President Donald Trump's officials are taking far too long to come up with a way to bar all undocumented immigrants from entering the United States.
According to the New York Times, senior White House aide Stephen Miller is "furious - again," because administration officials are taking so long to carry out Trump's demands, which violate the Constitution.
A New York Times piece last week revealed that Trump's biggest problem with his Homeland Security leadership was that they would tell him they couldn't do things because it was against the law. Trump didn't care; he wanted his demands met.
Former White House counsel Don McGahn said the same thing during an interview with Axios. Trump would fly into a rage when he was told that something was illegal or that he couldn’t do something because the law barred him from it.
“I spent the last couple of years getting yelled at,” McGahn said according to two sources at the Republican lunch. “And you may soon read about some of the more spirited debates I had with the president.”
"A regulation to deny welfare benefits to immigrants — a change Mr. Miller repeatedly predicted would be 'transformative' — was still plodding through the approval process after more than two years, he complained," The Times wrote Sunday. "So were the new rules that would overturn court-ordered protections for migrant children. They were still not finished, he added, berating Ronald D. Vitiello, the acting head of Immigration and Customs Enforcement."
“You ought to be working on this regulation all day every day,” Miller shouted, according to The Times' sources in the meeting. “It should be the first thought you have when you wake up. And it should be the last thought you have before you go to bed. And sometimes you shouldn’t go to bed.”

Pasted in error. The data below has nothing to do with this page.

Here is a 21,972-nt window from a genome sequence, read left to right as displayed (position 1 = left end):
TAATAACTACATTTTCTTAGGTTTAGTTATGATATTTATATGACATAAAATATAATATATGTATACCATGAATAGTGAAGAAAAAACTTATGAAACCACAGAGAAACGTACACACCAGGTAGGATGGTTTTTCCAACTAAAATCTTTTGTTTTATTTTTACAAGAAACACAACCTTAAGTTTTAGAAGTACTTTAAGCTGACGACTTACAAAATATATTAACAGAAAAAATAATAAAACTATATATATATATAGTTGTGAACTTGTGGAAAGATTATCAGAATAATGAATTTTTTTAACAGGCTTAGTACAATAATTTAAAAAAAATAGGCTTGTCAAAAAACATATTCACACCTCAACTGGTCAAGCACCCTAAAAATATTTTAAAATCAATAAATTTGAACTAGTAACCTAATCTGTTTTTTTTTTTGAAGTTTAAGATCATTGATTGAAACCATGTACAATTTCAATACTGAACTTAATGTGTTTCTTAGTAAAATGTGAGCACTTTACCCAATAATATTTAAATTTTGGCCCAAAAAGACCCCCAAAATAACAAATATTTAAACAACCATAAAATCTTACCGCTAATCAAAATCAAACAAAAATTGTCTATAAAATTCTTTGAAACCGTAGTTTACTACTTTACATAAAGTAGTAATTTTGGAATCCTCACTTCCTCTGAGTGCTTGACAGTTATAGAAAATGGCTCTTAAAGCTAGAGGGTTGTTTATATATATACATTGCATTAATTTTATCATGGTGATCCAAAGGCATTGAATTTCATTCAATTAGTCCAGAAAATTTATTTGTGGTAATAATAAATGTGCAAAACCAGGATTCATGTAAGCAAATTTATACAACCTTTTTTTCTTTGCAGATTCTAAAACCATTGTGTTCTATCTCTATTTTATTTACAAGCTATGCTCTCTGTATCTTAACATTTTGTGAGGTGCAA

Weeks later, everyone at DHS was on their way out, and Miller was being blamed.
"One senior administration official at the White House, who requested anonymity to discuss what he called a sensitive topic, said many of the administration’s core priorities have been 'either moving too slowly or moving in the wrong direction,'" The Times said.
Other officials, by contrast, claimed that after months of clashes with Miller and those around the president who are demanding "policies that were legally questionable, impractical, unethical or unreasonable."
Miller is reportedly seeing a way to get rid of the law that allows asylum seekers, a group that literally founded the United States as we know it today when they landed at Plymouth in 1620.
The end isn't near, The Times said.
"And it is not clear that the political bloodletting is over," it said. Francis Cissna, the head of United States Citizenship and Immigration Services and John Mitnick, the department’s general counsel, are likely next to go.